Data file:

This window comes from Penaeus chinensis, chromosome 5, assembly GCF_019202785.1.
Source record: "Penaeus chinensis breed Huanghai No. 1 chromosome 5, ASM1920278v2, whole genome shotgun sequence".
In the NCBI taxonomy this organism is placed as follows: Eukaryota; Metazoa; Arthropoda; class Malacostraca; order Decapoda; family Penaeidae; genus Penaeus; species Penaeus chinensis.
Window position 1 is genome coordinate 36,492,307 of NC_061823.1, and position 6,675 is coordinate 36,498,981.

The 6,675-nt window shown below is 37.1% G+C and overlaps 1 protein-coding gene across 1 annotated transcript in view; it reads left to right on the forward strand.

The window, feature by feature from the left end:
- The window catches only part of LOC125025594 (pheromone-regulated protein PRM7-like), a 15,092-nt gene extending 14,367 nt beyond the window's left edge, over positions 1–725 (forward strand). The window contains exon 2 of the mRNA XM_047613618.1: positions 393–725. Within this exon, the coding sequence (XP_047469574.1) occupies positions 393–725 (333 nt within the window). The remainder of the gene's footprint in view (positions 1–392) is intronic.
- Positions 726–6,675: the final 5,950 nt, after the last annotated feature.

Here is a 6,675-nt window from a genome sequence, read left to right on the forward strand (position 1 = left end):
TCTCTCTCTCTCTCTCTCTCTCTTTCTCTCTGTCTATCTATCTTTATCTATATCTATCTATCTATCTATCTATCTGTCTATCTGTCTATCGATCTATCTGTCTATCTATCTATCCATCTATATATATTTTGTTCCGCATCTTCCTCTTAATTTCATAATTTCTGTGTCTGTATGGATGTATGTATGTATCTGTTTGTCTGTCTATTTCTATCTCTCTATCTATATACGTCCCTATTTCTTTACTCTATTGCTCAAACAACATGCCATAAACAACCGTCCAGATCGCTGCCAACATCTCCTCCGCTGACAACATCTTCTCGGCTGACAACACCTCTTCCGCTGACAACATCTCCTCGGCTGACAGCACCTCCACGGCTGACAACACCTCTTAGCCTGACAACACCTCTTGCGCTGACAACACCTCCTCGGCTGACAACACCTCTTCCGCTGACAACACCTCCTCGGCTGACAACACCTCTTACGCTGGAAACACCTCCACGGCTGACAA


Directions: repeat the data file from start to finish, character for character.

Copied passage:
This window comes from Penaeus chinensis, chromosome 5, assembly GCF_019202785.1.
Source record: "Penaeus chinensis breed Huanghai No. 1 chromosome 5, ASM1920278v2, whole genome shotgun sequence".
In the NCBI taxonomy this organism is placed as follows: Eukaryota; Metazoa; Arthropoda; class Malacostraca; order Decapoda; family Penaeidae; genus Penaeus; species Penaeus chinensis.
Window position 1 is genome coordinate 36,492,307 of NC_061823.1, and position 6,675 is coordinate 36,498,981.

The 6,675-nt window shown below is 37.1% G+C and overlaps 1 protein-coding gene across 1 annotated transcript in view; it reads left to right on the forward strand.

The window, feature by feature from the left end:
- The window catches only part of LOC125025594 (pheromone-regulated protein PRM7-like), a 15,092-nt gene extending 14,367 nt beyond the window's left edge, over positions 1–725 (forward strand). The window contains exon 2 of the mRNA XM_047613618.1: positions 393–725. Within this exon, the coding sequence (XP_047469574.1) occupies positions 393–725 (333 nt within the window). The remainder of the gene's footprint in view (positions 1–392) is intronic.
- Positions 726–6,675: the final 5,950 nt, after the last annotated feature.

Here is a 6,675-nt window from a genome sequence, read left to right on the forward strand (position 1 = left end):
TCTCTCTCTCTCTCTCTCTCTCTTTCTCTCTGTCTATCTATCTTTATCTATATCTATCTATCTATCTATCTATCTGTCTATCTGTCTATCGATCTATCTGTCTATCTATCTATCCATCTATATATATTTTGTTCCGCATCTTCCTCTTAATTTCATAATTTCTGTGTCTGTATGGATGTATGTATGTATCTGTTTGTCTGTCTATTTCTATCTCTCTATCTATATACGTCCCTATTTCTTTACTCTATTGCTCAAACAACATGCCATAAACAACCGTCCAGATCGCTGCCAACATCTCCTCCGCTGACAACATCTTCTCGGCTGACAACACCTCTTCCGCTGACAACATCTCCTCGGCTGACAGCACCTCCACGGCTGACAACACCTCTTAGCCTGACAACACCTCTTGCGCTGACAACACCTCCTCGGCTGACAACACCTCTTCCGCTGACAACACCTCCTCGGCTGACAACACCTCTTACGCTGGAAACACCTCCACGGCTGACAA